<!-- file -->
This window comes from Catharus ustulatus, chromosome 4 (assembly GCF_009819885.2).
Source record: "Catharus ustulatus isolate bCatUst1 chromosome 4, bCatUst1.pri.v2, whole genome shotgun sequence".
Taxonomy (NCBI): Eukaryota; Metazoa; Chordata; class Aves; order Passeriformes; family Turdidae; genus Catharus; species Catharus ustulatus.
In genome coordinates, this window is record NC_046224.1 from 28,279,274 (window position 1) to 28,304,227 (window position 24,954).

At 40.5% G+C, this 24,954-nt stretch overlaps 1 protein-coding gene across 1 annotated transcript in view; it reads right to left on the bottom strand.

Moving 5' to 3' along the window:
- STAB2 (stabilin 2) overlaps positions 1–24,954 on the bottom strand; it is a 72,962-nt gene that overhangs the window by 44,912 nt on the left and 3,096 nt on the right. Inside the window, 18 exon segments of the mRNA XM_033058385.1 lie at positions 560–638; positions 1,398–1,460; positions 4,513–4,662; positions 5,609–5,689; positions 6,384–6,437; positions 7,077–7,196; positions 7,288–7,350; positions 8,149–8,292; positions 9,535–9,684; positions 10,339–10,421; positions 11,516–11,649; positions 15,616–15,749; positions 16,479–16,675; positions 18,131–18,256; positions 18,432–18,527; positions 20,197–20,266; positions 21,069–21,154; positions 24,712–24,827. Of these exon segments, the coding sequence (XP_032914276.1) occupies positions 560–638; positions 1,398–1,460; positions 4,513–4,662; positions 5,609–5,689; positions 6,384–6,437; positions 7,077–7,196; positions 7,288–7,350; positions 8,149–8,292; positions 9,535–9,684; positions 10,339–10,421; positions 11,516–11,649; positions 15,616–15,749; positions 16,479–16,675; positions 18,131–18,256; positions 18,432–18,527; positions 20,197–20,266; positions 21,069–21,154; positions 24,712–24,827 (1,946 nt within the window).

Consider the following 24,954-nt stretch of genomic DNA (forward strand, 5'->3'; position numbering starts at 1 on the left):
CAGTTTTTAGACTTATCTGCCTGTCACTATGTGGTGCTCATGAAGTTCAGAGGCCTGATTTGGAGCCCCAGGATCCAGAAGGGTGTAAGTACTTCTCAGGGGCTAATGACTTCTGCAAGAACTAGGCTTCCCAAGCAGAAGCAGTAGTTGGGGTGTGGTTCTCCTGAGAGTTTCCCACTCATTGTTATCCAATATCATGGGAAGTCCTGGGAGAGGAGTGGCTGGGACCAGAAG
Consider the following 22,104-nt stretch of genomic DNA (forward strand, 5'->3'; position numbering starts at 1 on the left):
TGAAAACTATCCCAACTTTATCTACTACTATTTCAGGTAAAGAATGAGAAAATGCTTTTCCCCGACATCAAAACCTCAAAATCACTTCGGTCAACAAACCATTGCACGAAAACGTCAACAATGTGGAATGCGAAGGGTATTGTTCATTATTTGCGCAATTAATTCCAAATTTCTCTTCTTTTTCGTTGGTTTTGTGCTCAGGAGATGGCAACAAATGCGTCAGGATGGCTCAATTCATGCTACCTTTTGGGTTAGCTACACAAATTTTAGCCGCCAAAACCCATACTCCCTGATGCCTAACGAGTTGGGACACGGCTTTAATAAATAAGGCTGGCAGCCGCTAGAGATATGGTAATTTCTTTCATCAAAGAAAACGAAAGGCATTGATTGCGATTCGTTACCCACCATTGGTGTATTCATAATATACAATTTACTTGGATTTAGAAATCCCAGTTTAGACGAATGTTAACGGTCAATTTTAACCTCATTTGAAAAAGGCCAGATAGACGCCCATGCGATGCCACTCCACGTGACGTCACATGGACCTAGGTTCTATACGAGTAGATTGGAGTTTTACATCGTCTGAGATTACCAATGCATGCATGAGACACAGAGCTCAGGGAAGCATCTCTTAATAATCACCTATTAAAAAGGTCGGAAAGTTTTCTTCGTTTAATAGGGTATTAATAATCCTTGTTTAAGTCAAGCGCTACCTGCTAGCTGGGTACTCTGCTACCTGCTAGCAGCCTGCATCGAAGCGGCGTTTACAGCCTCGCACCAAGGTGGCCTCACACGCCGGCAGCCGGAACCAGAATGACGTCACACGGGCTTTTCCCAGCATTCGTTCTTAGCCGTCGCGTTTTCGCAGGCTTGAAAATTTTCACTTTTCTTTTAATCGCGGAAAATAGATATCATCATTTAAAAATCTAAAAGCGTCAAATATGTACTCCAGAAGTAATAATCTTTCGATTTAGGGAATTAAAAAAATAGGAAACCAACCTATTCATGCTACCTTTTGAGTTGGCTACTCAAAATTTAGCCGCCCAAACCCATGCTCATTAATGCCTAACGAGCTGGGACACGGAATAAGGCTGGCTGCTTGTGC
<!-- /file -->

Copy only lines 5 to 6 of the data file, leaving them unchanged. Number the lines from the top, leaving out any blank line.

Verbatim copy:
At 40.5% G+C, this 24,954-nt stretch overlaps 1 protein-coding gene across 1 annotated transcript in view; it reads right to left on the bottom strand.

Moving 5' to 3' along the window: